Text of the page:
Furman v. Georgia
By: Hunter Tufts
What was the issue at hand
A man convicted of murder in Georgia and two other men where convicted of rape, one in Georgia and the other in Texas, all three received the death penalty. All the men where African Americans and the rape victims where both white women. The men petitioned for certiorari questioning if the death penalty was a cruel and unusual punishment. The men used the eighth amendment (cruel and unusual punishment) and the fourteenth amendment (everyone is equal and shall be treated as so) saying the death penalty was violating these amendments.
Details of the case
Chief Justice Burger, Justice Douglas, Justice Brennan, Justice Stewart, Justice White, Justice Marshall, Justice Blackmun, Justice Powell, and Justice Rhenquist presided over the case. In each of the three cases the decision to have the death penalty or a lighter punishment was left to a judge or a jury. All the cases where Trial Jury cases. In the brief the judges talk about the meaning of the death penalty and the before mentioned amendments. Justice Douglas said, "it was cruel or unusual to apply the death penalty to the minority races". Justice Douglas also said that, "the meaning of cruel and unusual punishment can change over time". Justice Brennan said that, "death is a cruel and unusual punishment. There is no method that shows it is immediate and painless death". Brennan also said that, "the constitution is meant to keep people safe from mob mentality". "The eighth amendment is one of the hardest most difficult law to interpret", said Chief Justice Burger. Burger also said that, "at the time the eighth amendment was adopted capital punishment was not cruel and unusual. The opening line of the fifth amendment says that the death penalty not be imposed unless on a presentment or indictment of a Grand Jury."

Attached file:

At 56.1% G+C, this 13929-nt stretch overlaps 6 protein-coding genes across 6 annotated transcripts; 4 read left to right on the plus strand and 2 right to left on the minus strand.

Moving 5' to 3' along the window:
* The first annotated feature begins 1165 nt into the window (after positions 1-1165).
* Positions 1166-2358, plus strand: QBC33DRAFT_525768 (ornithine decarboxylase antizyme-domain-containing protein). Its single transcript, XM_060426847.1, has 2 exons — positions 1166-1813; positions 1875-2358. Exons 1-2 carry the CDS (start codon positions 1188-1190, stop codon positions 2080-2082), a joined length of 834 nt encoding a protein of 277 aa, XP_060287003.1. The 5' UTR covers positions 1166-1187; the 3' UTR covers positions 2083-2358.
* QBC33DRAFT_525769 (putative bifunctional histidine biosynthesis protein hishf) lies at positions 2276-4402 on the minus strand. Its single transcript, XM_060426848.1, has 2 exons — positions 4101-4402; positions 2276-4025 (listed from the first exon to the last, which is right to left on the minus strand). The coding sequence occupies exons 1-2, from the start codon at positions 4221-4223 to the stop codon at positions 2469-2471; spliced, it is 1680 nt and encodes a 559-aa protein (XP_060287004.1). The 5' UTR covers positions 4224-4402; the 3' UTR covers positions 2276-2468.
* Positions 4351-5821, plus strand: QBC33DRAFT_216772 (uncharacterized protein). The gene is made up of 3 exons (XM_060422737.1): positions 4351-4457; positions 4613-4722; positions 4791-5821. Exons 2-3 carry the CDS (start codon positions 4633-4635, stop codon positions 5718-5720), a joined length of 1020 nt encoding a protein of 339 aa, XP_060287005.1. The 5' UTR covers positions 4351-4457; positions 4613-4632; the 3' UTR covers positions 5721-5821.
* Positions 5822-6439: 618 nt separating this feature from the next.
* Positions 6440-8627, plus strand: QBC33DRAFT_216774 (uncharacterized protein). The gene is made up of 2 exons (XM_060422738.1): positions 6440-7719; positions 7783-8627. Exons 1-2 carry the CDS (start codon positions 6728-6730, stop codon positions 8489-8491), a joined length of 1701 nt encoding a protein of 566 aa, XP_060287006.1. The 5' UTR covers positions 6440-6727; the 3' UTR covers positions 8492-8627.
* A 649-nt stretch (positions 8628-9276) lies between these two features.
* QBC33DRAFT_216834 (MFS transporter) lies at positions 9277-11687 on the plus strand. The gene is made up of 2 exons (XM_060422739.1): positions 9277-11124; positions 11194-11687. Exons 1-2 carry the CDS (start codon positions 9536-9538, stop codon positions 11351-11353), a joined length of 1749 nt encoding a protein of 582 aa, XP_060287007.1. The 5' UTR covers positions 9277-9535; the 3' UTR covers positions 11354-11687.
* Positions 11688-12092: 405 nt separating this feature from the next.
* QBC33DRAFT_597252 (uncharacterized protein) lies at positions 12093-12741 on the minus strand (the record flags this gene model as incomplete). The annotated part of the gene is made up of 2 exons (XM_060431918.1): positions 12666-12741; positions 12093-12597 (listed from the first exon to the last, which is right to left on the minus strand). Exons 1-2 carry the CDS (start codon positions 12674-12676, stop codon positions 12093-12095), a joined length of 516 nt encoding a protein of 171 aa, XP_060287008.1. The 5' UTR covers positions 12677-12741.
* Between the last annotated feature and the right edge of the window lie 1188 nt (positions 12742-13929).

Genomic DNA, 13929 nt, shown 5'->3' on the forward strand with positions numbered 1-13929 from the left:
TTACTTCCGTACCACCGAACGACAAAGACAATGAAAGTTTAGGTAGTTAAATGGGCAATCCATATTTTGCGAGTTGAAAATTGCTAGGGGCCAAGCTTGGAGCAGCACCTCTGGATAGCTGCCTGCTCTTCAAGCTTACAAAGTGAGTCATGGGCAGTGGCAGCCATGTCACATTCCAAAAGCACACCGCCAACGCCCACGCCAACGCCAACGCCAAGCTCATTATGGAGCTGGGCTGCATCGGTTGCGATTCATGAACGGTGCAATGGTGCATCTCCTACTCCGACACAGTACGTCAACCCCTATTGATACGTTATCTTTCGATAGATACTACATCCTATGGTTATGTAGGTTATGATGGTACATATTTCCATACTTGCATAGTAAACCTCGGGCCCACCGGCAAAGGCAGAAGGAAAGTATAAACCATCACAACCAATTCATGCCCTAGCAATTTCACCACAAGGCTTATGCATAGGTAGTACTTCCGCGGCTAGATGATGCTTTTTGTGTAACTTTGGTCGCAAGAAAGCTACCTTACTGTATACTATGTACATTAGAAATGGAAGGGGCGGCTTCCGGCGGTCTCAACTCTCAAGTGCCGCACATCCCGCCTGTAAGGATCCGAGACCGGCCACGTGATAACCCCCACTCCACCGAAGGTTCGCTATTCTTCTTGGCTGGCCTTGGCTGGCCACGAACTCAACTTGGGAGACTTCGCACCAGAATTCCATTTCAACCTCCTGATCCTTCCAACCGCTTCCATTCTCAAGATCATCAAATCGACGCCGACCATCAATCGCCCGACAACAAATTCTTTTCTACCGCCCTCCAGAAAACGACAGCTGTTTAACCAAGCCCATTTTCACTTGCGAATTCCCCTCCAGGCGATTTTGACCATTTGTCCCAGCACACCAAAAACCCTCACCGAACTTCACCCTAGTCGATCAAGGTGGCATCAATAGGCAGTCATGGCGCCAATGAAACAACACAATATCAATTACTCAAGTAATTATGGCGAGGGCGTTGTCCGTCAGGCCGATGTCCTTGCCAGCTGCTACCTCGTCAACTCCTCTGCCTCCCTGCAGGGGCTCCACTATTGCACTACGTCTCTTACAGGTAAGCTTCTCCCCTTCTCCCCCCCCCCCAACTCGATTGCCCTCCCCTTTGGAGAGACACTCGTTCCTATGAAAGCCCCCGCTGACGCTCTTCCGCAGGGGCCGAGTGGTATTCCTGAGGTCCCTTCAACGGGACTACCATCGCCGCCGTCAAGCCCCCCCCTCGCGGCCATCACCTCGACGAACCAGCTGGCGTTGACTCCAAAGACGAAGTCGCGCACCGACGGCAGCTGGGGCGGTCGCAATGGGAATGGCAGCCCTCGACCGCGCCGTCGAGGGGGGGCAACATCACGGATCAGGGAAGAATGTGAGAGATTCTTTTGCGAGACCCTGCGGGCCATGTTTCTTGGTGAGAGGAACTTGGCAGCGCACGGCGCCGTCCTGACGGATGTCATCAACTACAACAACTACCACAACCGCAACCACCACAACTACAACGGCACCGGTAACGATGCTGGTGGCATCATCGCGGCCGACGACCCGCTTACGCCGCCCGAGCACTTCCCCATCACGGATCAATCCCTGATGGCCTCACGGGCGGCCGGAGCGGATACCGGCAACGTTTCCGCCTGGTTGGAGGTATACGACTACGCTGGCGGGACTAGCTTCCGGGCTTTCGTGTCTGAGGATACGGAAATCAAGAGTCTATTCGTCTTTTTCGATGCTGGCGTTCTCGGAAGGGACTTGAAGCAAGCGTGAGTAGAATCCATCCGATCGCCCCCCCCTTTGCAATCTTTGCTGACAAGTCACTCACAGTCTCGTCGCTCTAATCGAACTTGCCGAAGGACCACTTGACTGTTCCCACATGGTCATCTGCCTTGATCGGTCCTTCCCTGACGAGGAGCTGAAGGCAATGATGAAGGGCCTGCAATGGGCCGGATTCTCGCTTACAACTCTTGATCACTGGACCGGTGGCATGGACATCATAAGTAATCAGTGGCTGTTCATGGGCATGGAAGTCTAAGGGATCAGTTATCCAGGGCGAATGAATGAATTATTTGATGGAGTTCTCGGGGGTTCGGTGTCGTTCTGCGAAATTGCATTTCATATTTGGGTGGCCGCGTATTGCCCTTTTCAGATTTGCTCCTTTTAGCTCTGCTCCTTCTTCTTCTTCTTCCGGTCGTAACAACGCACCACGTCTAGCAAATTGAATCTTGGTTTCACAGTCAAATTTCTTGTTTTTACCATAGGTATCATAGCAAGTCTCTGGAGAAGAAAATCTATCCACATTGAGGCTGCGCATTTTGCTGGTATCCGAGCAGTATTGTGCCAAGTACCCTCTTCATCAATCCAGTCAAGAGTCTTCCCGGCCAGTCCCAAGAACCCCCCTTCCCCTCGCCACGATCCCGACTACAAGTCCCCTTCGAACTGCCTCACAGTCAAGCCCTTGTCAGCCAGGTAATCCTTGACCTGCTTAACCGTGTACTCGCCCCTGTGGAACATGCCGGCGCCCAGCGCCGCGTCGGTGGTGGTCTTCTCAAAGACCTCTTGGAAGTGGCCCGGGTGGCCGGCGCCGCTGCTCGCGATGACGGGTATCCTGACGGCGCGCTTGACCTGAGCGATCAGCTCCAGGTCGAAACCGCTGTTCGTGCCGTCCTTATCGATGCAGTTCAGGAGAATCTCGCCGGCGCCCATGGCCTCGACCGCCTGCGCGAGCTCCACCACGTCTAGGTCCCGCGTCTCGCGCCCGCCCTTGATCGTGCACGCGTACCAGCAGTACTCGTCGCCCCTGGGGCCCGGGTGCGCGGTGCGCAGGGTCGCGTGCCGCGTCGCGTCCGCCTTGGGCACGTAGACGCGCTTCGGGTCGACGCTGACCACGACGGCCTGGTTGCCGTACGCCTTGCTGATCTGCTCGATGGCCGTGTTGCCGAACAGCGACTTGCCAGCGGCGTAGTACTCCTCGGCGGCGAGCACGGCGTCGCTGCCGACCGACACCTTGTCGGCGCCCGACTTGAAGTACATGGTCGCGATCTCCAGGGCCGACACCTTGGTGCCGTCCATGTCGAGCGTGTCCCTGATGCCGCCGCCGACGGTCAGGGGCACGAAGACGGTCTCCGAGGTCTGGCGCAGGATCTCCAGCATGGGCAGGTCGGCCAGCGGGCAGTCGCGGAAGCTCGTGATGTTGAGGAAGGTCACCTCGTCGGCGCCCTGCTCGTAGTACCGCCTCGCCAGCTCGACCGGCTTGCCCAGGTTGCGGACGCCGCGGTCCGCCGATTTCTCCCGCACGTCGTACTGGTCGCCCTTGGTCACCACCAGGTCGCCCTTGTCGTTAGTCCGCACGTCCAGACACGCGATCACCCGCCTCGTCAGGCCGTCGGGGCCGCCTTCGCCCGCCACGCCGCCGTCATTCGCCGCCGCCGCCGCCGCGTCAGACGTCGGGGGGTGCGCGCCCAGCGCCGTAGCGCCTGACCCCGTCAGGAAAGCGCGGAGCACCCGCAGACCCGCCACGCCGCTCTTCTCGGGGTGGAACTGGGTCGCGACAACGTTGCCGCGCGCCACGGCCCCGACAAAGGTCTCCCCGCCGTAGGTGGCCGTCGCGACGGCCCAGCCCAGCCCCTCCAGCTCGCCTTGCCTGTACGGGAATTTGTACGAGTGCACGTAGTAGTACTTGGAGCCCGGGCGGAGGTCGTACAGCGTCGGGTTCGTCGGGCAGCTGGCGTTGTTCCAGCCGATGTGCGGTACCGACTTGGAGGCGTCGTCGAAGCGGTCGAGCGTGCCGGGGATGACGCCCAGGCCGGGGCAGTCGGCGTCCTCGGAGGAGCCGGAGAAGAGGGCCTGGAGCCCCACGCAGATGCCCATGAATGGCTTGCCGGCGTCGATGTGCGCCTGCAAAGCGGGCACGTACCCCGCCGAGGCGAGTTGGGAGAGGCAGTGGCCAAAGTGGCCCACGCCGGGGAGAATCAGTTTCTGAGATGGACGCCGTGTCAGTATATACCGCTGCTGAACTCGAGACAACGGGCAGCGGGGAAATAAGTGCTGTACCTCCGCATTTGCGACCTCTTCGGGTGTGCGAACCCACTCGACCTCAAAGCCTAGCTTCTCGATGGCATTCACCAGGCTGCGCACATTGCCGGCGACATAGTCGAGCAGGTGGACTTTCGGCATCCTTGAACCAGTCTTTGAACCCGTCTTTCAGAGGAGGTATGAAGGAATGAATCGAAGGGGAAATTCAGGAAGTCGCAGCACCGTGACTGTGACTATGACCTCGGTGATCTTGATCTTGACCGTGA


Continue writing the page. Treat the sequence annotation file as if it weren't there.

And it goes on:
The verdict was yes that the death penalty is a cruel and unusual punishment. The vote was not unanimous. The end result was five for yes and four for no. This decision made it required to have a degree of consistency in the death penalty application.